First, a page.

Like skeletal muscle fibres, cardiac muscle fibres need the stress of physical work to be maintained; the principle of ‘use it or lose it’ applies. As stroke volume decreases, the myocardium (heart muscle) has less and less work to do and starts to atrophy. Myocardial thinning, particularly in the ventricular regions, is common in patients confined to bed and has been recorded in both men and women (Dorfman et al, 2007).
Magnetic resonance imaging has shown that after six weeks of bedrest, the total mass of the left ventricle decreased by around 8% and the thickness of the left ventricular wall reduced by around 4% (Perhonen et al, 2001b). As the left ventricle is responsible for ejecting blood into the systemic circulation, it is reasonable to assume that myocardial thinning associated with immobility will greatly reduce the effectiveness of the heart as a pump. However, cardiac deconditioning can be reduced by encouraging immobilised patients to do exercises that aid venous return and increase stroke volume – provided it is safe for them to do so.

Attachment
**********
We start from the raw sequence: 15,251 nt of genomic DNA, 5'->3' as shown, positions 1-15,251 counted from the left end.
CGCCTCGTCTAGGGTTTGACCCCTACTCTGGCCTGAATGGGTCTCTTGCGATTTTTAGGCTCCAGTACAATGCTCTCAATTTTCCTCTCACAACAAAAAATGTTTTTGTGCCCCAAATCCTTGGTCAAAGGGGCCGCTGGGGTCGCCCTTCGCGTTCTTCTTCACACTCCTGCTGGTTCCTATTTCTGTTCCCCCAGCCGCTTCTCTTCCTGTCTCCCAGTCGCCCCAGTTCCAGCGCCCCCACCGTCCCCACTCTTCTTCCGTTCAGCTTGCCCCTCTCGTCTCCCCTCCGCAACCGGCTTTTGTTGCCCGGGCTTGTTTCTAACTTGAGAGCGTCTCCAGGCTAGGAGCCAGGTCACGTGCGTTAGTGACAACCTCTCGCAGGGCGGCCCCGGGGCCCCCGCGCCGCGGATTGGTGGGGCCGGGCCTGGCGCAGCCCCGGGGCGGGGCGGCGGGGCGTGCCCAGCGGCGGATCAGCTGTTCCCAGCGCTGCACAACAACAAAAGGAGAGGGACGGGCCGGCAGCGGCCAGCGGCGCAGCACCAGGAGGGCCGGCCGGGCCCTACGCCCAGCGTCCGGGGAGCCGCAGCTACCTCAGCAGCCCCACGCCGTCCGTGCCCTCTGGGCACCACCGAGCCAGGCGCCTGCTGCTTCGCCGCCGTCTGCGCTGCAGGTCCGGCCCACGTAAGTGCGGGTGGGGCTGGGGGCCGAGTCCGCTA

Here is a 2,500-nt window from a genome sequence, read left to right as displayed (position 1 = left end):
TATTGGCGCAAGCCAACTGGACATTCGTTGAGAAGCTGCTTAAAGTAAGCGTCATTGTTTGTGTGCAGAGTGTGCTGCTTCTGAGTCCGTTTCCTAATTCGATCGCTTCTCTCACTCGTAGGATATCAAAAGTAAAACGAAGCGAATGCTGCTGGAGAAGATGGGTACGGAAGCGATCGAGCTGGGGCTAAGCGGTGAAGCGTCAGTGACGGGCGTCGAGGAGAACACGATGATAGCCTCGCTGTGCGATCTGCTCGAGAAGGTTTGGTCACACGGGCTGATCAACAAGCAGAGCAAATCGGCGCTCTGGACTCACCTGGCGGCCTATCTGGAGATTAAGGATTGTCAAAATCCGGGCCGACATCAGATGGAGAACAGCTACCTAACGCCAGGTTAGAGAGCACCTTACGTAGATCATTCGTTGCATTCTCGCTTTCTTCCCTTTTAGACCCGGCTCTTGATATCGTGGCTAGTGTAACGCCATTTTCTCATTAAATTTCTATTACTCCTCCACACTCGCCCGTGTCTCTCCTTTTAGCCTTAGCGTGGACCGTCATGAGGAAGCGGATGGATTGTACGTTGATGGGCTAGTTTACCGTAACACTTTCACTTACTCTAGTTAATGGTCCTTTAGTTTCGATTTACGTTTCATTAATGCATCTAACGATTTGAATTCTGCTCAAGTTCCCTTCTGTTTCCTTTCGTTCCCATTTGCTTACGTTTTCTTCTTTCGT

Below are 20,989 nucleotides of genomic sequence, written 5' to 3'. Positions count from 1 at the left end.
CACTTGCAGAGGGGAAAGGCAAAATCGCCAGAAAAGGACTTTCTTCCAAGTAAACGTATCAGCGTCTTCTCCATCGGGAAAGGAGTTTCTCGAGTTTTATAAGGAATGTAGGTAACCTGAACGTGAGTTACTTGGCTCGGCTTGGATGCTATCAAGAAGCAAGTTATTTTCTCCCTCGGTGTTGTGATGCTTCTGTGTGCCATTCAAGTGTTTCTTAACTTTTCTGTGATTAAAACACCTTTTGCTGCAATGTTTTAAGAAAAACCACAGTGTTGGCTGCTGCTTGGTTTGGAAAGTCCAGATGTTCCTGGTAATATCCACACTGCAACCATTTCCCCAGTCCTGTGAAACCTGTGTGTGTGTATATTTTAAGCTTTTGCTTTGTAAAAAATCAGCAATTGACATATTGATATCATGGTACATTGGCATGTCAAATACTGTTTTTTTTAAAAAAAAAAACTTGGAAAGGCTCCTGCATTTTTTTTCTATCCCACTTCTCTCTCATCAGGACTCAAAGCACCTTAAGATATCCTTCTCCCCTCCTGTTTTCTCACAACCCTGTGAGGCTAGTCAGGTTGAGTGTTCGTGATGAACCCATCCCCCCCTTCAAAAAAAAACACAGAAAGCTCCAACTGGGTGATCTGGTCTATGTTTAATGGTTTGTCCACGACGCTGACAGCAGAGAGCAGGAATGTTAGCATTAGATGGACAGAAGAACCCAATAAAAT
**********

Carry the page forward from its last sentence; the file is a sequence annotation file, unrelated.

When moving from a sitting or supine position to a standing position, blood and lymph naturally tend to rush downwards into the lower limbs under the influence of gravity. To reduce this fluid shift, valves in the veins and lymphatic vessels close. Arteries do not have valves so, on standing, there is often a rapid drop in arterial blood pressure. Unless this pressure drop is quickly corrected, there is a risk that blood flow to the brain will be reduced, potentially leading to the dizziness and fainting characteristic of OH.
In healthy, mobile individuals, the rapid drop in blood pressure experienced on standing is immediately detected by the aortic arch and carotid sinus baroreceptors; these quickly relay this information to the:
- Cardiac centre, which responds by increasing sympathetic stimulation of the heart, in turn increasing cardiac output and raising blood pressure;